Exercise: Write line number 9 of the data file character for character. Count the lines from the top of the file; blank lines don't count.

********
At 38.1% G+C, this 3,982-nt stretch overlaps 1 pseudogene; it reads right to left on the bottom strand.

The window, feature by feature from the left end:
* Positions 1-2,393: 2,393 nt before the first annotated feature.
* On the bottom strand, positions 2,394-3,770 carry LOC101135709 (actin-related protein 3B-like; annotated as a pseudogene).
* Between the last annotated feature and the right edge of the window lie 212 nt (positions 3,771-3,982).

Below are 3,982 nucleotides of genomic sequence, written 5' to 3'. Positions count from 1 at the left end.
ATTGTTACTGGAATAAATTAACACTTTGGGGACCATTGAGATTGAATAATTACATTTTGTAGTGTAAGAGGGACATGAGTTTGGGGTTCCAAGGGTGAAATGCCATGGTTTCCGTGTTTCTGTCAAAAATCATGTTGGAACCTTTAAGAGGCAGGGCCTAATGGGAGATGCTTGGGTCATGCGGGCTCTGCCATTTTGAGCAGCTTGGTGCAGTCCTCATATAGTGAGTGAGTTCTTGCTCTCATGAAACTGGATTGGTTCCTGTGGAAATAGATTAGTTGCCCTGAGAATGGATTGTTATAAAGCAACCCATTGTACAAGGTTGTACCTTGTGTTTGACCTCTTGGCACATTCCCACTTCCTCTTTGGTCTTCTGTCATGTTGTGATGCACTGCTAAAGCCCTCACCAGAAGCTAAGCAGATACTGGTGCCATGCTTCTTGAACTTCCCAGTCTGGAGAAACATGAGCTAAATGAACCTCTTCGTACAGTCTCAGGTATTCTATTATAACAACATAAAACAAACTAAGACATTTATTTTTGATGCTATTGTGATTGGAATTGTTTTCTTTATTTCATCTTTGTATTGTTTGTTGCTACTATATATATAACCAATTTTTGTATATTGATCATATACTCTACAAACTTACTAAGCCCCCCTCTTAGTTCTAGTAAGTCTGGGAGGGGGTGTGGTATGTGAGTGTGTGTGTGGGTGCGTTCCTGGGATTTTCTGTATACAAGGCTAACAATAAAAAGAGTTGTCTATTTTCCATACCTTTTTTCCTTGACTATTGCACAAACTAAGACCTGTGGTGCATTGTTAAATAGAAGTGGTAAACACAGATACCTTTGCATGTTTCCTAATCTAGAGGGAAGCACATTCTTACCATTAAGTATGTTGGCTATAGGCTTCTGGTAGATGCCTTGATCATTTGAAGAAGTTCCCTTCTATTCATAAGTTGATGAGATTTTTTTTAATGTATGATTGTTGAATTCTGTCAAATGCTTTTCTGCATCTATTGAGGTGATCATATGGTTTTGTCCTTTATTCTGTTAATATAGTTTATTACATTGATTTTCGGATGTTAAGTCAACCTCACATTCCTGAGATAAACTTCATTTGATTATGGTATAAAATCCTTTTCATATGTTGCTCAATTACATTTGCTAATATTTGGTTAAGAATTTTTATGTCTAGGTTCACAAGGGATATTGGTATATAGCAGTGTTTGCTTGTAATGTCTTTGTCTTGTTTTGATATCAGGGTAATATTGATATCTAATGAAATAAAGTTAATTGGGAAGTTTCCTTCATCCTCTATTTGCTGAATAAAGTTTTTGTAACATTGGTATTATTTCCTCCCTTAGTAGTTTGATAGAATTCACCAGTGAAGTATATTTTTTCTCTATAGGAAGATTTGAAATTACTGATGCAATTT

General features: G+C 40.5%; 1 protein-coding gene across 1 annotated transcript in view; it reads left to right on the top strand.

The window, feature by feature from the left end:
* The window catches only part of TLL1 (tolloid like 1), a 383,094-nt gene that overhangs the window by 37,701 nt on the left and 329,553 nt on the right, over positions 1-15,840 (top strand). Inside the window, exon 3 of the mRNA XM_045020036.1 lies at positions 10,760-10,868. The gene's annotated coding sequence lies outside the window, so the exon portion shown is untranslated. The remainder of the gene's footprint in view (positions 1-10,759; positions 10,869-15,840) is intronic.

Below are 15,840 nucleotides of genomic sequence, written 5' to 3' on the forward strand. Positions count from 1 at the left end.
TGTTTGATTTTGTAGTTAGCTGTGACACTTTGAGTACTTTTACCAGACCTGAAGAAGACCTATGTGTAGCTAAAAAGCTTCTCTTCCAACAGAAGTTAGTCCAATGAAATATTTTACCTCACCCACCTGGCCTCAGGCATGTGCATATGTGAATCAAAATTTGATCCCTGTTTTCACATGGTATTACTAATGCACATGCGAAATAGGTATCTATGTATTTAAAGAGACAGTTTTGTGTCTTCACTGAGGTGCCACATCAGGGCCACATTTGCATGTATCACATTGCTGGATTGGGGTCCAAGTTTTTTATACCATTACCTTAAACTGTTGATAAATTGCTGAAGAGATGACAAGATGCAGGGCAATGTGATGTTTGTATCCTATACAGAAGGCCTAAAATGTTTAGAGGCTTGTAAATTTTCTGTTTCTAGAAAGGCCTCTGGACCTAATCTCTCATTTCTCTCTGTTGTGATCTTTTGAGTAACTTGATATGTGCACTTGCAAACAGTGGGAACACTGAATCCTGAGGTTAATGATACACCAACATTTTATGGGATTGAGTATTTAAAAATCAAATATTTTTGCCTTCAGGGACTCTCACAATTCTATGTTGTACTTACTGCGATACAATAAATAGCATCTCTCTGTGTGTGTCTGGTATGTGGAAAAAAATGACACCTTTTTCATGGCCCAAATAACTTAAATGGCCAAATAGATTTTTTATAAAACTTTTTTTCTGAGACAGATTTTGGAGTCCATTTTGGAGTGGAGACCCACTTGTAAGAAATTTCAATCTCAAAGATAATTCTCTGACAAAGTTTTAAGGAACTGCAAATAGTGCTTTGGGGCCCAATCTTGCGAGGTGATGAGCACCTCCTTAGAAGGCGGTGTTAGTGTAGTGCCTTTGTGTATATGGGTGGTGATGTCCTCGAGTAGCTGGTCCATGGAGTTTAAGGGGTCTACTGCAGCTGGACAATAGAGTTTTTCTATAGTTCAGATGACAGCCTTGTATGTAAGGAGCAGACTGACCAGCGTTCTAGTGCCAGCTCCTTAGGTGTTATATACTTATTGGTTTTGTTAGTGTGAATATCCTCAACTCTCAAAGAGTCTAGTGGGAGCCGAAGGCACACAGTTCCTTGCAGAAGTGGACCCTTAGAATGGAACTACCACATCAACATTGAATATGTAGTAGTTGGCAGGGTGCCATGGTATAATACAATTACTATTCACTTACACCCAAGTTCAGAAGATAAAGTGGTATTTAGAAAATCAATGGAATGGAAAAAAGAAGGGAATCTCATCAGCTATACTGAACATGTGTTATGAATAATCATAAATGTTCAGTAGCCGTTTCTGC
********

The window, feature by feature from the left end: